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how much vitamin D does a child need

Guide to Vitamin D for children and babies

25 Jan 2023 • 4 min read

Expertly reviewed by Sarah Almond Bushell, Registered Dietician & Children’s Nutritionist

Just like adults, babies and children also need their quota of Vitamin D every day to help them to grow up strong and healthy. The Department of Health recommends that all breastfed babies and children aged 6 months to 5 years are given vitamin D supplements, as well as vitamin A and vitamin C, every day.1

This guide comes with expert insight from The Children’s Nutritionist Sarah Almond-Bushell, a registered dietitian and expert in children’s eating habits.  

She provides helpful information on:

  • What vitamin D is
  • What vitamin D does
  • Why kids need vitamin D
  • Vitamin D deficiency in babies and children
  • The best vitamin D supplements for kids of all ages
  • The recommended vitamin D dose for children and more!

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What is vitamin D?

Also known as “the sunshine vitamin”, vitamin D is essential for making sure our bones, teeth, and muscles are healthy as they develop.

It also makes sure they remain healthy as we get older.

We tend to get most of our vitamin D from sunlight exposure, which starts in the UK around March and ends as autumn arrives, usually around September time.

Did you know that Vitamin D deficiency is one of the most common nutrient deficiencies in the world? 1 

In fact, some reports state that vitamin D deficiency is so widespread that it should be seen as a global public health problem.²

Given the fact it’s one of the vitamins we can all get access to, simply by being out in the sun, you might think you needn’t worry about deficiency.

But low vitamin D happens to be one of the most common nutrient deficiencies in the world.

According to the British Nutrition Foundation, 1 in 5 people in the UK have low vitamin D levels.³

Low vitamin D is associated with a higher risk of poor musculoskeletal health, such as rickets, osteomalacia, falls, and poor muscle strength.³

And the thing is, few people are aware of the fact they are deficient in it - so they fail to recognise some of the common symptoms.


  • Just like adults, children and babies need vitamin D every day to stay healthy
  • Vitamin D supplements for children can help to keep little ones healthy

What is Vitamin D good for?

Overall, vitamin D is good for maintaining good bone, teeth, and muscle health.²

Vitamin D for kids

Growing children need vitamin D to thrive.

However, it can be hard for kids to get it through food alone because it’s present in very few foods and in very low levels.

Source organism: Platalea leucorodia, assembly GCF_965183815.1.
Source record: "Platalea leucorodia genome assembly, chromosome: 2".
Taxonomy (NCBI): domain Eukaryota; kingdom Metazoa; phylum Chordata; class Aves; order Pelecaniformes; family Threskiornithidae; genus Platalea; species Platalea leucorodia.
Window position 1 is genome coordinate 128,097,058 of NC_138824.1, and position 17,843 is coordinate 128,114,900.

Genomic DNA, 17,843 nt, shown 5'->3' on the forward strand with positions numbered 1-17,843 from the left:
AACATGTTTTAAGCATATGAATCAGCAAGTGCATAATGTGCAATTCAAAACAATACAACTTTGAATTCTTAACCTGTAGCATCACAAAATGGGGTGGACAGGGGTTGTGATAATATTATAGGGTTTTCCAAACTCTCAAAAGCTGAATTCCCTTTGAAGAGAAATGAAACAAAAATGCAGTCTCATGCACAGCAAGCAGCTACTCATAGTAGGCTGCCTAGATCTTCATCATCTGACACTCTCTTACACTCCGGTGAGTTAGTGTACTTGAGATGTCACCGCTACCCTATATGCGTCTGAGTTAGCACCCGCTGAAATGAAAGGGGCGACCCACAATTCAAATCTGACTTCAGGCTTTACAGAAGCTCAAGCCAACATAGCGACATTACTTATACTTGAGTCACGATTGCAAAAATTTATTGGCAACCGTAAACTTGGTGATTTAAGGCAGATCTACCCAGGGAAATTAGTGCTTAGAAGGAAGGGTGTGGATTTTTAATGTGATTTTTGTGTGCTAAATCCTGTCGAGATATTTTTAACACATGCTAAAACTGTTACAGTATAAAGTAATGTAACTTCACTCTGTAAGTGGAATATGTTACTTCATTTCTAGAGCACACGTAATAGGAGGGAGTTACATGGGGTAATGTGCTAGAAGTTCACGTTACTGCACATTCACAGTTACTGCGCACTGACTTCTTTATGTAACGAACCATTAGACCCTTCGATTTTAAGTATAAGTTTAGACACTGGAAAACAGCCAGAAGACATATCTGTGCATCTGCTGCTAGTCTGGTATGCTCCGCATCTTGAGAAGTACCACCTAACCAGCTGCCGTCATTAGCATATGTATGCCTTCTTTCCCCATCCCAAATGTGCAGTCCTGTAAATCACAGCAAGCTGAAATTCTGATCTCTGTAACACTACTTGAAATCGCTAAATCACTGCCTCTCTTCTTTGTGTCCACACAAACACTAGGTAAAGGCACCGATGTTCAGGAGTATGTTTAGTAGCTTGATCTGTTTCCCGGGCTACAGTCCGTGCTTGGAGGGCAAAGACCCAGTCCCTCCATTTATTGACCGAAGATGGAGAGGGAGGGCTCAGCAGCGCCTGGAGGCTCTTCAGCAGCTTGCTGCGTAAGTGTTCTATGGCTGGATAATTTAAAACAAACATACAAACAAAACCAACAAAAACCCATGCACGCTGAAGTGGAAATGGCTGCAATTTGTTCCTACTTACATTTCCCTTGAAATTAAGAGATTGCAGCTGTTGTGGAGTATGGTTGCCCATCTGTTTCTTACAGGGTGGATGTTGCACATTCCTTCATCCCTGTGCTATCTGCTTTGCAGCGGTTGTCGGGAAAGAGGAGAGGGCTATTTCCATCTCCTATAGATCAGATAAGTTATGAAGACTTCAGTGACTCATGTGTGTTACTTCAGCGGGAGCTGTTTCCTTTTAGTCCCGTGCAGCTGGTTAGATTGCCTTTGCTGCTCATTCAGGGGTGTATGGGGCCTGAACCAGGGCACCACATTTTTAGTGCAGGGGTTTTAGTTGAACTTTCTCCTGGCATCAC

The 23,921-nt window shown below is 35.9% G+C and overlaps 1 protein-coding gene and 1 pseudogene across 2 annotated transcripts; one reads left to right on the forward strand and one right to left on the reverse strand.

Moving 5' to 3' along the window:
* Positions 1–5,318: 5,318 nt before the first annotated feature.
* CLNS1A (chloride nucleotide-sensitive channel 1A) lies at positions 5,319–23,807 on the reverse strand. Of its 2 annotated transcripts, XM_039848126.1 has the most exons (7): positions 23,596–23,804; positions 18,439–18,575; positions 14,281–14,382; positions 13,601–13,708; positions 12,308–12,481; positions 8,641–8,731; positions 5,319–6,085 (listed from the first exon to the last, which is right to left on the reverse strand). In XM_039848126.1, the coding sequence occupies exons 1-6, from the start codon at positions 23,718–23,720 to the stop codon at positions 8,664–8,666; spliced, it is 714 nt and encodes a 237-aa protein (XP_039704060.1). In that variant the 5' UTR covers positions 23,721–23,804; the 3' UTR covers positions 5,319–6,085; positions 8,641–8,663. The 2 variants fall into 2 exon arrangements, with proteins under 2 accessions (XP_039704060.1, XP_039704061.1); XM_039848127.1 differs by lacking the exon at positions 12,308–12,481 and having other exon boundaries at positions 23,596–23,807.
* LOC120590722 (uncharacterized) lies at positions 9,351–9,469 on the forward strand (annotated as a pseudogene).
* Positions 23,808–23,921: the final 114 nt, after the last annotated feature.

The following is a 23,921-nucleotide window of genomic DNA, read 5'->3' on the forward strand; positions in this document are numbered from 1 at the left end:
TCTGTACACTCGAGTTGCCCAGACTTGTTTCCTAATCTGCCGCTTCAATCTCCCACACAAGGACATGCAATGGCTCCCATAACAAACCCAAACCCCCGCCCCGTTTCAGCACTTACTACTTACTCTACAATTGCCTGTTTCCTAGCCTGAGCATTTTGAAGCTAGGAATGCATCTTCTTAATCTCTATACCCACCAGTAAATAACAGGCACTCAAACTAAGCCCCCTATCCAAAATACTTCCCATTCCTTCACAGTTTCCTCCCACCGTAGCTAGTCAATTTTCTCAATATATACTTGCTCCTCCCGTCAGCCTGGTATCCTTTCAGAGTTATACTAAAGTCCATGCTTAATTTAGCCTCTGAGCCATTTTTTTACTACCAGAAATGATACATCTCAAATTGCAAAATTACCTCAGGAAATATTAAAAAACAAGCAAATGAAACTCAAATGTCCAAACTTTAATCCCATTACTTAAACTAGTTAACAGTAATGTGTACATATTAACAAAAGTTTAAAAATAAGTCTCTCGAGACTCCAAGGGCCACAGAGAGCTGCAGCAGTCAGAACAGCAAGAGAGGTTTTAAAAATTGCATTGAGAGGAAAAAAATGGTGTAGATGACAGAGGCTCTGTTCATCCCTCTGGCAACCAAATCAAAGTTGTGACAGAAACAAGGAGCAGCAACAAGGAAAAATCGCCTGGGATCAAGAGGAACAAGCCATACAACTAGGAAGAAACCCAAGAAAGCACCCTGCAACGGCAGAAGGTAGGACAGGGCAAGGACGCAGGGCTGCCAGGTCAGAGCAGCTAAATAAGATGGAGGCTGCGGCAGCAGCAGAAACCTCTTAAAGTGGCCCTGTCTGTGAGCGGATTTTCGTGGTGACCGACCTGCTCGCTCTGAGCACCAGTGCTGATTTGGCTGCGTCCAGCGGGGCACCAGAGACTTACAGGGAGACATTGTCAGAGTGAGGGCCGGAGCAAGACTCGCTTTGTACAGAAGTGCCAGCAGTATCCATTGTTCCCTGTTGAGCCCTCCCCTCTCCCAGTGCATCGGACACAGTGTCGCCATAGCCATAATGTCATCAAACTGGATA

Pair that with a not-so-sunny climate, and most children will be susceptible to becoming deficient in vitamin D.⁴

That’s why the NHS recommends that all children up to 5 years are given a 10µg (microgram) vitamin D supplement.

Vitamin D is sometimes expressed in IU or International Units. 400IU is the same as 10µg.

Vitamin D for breastfed babies is also important. They should be given a supplement containing 8.5-10mg of vitamin D too, but we’ll get on to that below…


  • The NHS recommends that all children up to the age of 5 years are given a vitamin D supplement containing 10µg of vitamin D.

How to give your child more Vitamin D

Fortified foods - such as some breakfast cereals, soy products, and orange juice - contain extra vitamin D. You can find it naturally in oily fish, red meat, and mushrooms, too.

Find out about the best sources of vitamin D in this article

You can also boost your child’s vitamin D levels by encouraging them to play outside in the sunshine for 10 minutes per day. That’s after you cover them in sun cream, of course – no matter the weather.

But what if your child spends a lot of time inside?

The best solution is to follow the government health guidelines: they recommend a daily supplement (10µg) every day.

Don’t worry, your child can’t get too much vitamin D with a combination of a daily supplement, sunshine, and fortified foods.


  • Breakfast cereals, orange juice, and other fortified foods can help your child get more vitamin D
  • Getting outside in bright sunshine is a great way for kids to get vitamin D
  • But, to assure they’re getting enough, a 10µg vitamin D supplement should be given daily.

The best Vitamin D supplements for kids

It can be a little tricky to get kids to take their supplements!

But, thankfully, manufacturers have found ways to make their products more appealing to our little ones.

Here’s some of the best vitamin D for toddlers and the best vitamin D for kids:

Vitamin D dosage for kids

Children aged 1-5 years should be given a daily supplement containing 10µg of vitamin D.⁴

However, the NHS recommends that everyone above 5 also considers taking a vitamin D supplement during the autumn and winter months.

Vitamin D for babies

It is essential for babies to get enough vitamin D to help their bones, muscles, and teeth strengthen and grow.

This is why it’s recommended that breastfed babies are given a vitamin D supplement – even if their mother is taking one, too.

It is advised that babies are exclusively breastfed until around 6 months old.⁵

However, you should know that infant formula is already fortified with vitamin D. Babies who are fed more than 500ml of infant formula a day should not be given a vitamin D supplement.¹


  • Babies need vitamin D for healthy development
  • Breastfed babies need to take a supplement
  • Formula-fed babies having more than 500ml (20oz) per day won’t need to take a supplement

Why do babies need Vitamin D supplements?

Up to 90% of the vitamin D in our bodies is produced in response to exposure to sunlight.⁴ Most babies are kept inside, or covered up from direct sunlight.

It is unlikely that your new baby gets enough sunshine on his or her skin to stimulate vitamin D production.

The other 10% comes from a varied diet including oily fish, and very small babies won’t be getting their hands on that!

Public Health England recommends that babies under 1 year old are given a daily 8.5-10µg vitamin D supplement.⁶

Best Vitamin D supplements for babies

There are some vitamin D supplements made specially for babies, like vitamin D drops for infants. They have been designed to provide the perfect dose of vitamin D for infant development:

Worried about giving your baby or child supplements?

Vitamin D supplements for babies and children have been formulated with little bodies in mind and are perfectly healthy.